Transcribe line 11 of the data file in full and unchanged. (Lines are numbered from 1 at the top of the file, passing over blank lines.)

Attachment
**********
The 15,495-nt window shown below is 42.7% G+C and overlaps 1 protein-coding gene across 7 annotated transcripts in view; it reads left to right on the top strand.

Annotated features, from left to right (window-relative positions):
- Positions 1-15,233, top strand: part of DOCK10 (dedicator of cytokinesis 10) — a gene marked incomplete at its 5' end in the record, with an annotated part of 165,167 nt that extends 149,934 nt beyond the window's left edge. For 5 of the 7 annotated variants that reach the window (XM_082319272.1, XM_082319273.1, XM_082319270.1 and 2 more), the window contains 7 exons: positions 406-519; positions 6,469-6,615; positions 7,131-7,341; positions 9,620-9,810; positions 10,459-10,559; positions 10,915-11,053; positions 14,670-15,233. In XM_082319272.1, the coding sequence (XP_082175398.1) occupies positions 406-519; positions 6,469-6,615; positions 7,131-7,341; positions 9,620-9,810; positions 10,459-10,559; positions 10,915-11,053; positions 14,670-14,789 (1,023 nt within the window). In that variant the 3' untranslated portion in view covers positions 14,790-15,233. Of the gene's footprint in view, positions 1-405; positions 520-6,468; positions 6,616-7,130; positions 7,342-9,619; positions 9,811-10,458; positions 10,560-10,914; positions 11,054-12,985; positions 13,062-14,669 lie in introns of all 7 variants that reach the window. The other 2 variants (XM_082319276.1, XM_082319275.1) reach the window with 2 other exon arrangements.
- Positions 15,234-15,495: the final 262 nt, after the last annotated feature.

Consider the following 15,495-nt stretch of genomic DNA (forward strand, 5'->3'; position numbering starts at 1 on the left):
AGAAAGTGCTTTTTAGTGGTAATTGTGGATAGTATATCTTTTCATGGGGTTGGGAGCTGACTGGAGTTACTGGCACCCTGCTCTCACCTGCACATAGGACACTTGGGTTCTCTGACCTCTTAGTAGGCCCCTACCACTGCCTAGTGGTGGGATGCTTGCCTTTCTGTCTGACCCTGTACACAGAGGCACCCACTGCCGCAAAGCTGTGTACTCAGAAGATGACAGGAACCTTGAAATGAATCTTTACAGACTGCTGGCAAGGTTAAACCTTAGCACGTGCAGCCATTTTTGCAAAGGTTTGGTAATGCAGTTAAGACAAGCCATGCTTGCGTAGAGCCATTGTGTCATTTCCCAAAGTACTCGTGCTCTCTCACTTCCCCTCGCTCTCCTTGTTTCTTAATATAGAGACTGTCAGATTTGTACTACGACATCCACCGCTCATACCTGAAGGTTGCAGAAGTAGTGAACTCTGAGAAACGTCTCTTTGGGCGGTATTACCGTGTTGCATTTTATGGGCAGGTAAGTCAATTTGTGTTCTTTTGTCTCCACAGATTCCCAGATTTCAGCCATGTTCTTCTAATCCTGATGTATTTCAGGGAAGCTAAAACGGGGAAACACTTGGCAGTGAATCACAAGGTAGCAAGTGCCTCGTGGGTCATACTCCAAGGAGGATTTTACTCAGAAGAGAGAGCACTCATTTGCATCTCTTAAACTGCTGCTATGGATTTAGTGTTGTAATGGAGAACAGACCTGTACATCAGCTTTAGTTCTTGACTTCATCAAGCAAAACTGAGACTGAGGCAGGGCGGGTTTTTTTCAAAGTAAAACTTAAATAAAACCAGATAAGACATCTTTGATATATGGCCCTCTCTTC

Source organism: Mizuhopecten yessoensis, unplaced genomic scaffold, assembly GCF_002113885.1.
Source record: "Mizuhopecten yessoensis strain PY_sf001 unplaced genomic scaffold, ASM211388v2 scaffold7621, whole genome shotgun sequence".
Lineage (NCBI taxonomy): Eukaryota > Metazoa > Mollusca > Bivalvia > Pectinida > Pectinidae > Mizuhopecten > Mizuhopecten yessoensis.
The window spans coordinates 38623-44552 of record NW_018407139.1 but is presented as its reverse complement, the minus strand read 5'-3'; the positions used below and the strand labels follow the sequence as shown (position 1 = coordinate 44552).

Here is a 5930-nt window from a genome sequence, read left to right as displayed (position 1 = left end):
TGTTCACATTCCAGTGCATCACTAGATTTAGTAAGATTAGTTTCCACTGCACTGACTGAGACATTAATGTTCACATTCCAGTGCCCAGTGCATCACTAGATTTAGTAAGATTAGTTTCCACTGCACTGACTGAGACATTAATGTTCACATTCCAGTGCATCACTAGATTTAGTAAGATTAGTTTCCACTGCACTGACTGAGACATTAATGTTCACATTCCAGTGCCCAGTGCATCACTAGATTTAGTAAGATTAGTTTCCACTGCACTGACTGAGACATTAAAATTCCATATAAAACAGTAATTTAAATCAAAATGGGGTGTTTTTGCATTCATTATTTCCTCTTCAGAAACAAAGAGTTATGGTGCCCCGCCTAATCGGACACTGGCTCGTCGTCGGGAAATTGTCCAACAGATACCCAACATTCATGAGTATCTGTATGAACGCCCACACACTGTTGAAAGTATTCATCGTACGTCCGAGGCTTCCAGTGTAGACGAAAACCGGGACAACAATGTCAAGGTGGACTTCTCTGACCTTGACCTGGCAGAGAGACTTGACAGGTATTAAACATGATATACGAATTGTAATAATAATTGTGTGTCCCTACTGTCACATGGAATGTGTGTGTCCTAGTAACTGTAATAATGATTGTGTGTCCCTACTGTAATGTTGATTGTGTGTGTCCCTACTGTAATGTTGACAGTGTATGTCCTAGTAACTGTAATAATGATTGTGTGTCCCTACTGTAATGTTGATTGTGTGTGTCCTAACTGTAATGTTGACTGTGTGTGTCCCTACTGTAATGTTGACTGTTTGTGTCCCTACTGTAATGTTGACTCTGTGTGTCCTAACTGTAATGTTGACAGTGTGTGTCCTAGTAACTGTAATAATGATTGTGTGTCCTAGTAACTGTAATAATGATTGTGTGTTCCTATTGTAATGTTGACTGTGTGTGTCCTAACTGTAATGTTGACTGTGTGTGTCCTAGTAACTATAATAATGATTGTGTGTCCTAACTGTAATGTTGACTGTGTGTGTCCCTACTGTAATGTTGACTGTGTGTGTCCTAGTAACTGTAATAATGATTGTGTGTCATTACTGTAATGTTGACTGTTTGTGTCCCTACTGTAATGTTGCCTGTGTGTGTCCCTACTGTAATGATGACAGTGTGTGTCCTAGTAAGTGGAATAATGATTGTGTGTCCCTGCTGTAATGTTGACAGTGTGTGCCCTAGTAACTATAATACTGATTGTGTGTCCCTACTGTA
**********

Here is a 5930-nt window from a genome sequence, read left to right as displayed (position 1 = left end):